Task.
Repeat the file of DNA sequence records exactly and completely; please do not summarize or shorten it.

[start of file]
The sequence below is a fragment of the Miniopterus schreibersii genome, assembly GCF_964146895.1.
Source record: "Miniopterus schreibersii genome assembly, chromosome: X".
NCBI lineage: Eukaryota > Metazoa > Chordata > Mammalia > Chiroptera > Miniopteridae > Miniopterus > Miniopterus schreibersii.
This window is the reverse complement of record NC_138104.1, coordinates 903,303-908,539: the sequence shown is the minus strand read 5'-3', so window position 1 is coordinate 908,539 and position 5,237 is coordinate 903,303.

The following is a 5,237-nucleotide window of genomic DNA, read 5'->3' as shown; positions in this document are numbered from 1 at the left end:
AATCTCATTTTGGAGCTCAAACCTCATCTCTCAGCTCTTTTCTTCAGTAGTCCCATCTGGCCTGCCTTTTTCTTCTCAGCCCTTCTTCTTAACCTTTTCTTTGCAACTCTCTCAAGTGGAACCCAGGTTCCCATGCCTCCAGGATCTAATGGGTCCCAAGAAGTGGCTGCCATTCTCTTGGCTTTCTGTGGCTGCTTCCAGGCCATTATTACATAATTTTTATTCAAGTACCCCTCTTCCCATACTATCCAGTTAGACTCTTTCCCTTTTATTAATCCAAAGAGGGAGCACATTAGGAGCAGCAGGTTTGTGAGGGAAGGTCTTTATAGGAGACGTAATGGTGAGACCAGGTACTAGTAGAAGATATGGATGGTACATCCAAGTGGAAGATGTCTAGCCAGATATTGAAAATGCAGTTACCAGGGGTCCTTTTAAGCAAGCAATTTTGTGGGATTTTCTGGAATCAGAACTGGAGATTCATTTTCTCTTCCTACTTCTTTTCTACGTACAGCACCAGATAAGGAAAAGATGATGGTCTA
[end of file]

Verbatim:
The sequence below is a fragment of the Miniopterus schreibersii genome, assembly GCF_964146895.1.
Source record: "Miniopterus schreibersii genome assembly, chromosome: X".
NCBI lineage: Eukaryota > Metazoa > Chordata > Mammalia > Chiroptera > Miniopteridae > Miniopterus > Miniopterus schreibersii.
This window is the reverse complement of record NC_138104.1, coordinates 903,303-908,539: the sequence shown is the minus strand read 5'-3', so window position 1 is coordinate 908,539 and position 5,237 is coordinate 903,303.

The following is a 5,237-nucleotide window of genomic DNA, read 5'->3' as shown; positions in this document are numbered from 1 at the left end:
AATCTCATTTTGGAGCTCAAACCTCATCTCTCAGCTCTTTTCTTCAGTAGTCCCATCTGGCCTGCCTTTTTCTTCTCAGCCCTTCTTCTTAACCTTTTCTTTGCAACTCTCTCAAGTGGAACCCAGGTTCCCATGCCTCCAGGATCTAATGGGTCCCAAGAAGTGGCTGCCATTCTCTTGGCTTTCTGTGGCTGCTTCCAGGCCATTATTACATAATTTTTATTCAAGTACCCCTCTTCCCATACTATCCAGTTAGACTCTTTCCCTTTTATTAATCCAAAGAGGGAGCACATTAGGAGCAGCAGGTTTGTGAGGGAAGGTCTTTATAGGAGACGTAATGGTGAGACCAGGTACTAGTAGAAGATATGGATGGTACATCCAAGTGGAAGATGTCTAGCCAGATATTGAAAATGCAGTTACCAGGGGTCCTTTTAAGCAAGCAATTTTGTGGGATTTTCTGGAATCAGAACTGGAGATTCATTTTCTCTTCCTACTTCTTTTCTACGTACAGCACCAGATAAGGAAAAGATGATGGTCTA